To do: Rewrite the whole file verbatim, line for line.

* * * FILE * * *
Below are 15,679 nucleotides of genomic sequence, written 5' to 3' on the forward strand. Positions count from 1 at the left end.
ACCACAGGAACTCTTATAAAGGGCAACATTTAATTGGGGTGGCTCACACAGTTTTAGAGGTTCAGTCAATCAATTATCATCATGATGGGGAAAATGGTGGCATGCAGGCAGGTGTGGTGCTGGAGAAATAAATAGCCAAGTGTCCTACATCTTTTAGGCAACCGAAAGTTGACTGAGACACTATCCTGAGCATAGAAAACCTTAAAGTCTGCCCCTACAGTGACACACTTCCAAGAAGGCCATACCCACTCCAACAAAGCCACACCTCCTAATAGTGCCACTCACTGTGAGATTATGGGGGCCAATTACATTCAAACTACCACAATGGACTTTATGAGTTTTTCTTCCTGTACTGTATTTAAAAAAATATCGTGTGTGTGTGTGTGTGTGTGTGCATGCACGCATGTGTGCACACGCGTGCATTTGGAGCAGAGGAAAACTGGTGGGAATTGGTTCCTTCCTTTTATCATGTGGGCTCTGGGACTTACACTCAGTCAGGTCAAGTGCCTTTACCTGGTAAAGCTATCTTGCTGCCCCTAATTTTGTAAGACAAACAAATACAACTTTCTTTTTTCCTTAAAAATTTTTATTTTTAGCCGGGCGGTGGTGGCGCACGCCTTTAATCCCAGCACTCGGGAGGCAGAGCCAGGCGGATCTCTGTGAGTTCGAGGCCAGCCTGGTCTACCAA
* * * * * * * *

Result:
Below are 15,679 nucleotides of genomic sequence, written 5' to 3' on the forward strand. Positions count from 1 at the left end.
ACCACAGGAACTCTTATAAAGGGCAACATTTAATTGGGGTGGCTCACACAGTTTTAGAGGTTCAGTCAATCAATTATCATCATGATGGGGAAAATGGTGGCATGCAGGCAGGTGTGGTGCTGGAGAAATAAATAGCCAAGTGTCCTACATCTTTTAGGCAACCGAAAGTTGACTGAGACACTATCCTGAGCATAGAAAACCTTAAAGTCTGCCCCTACAGTGACACACTTCCAAGAAGGCCATACCCACTCCAACAAAGCCACACCTCCTAATAGTGCCACTCACTGTGAGATTATGGGGGCCAATTACATTCAAACTACCACAATGGACTTTATGAGTTTTTCTTCCTGTACTGTATTTAAAAAAATATCGTGTGTGTGTGTGTGTGTGTGTGCATGCACGCATGTGTGCACACGCGTGCATTTGGAGCAGAGGAAAACTGGTGGGAATTGGTTCCTTCCTTTTATCATGTGGGCTCTGGGACTTACACTCAGTCAGGTCAAGTGCCTTTACCTGGTAAAGCTATCTTGCTGCCCCTAATTTTGTAAGACAAACAAATACAACTTTCTTTTTTCCTTAAAAATTTTTATTTTTAGCCGGGCGGTGGTGGCGCACGCCTTTAATCCCAGCACTCGGGAGGCAGAGCCAGGCGGATCTCTGTGAGTTCGAGGCCAGCCTGGTCTACCAA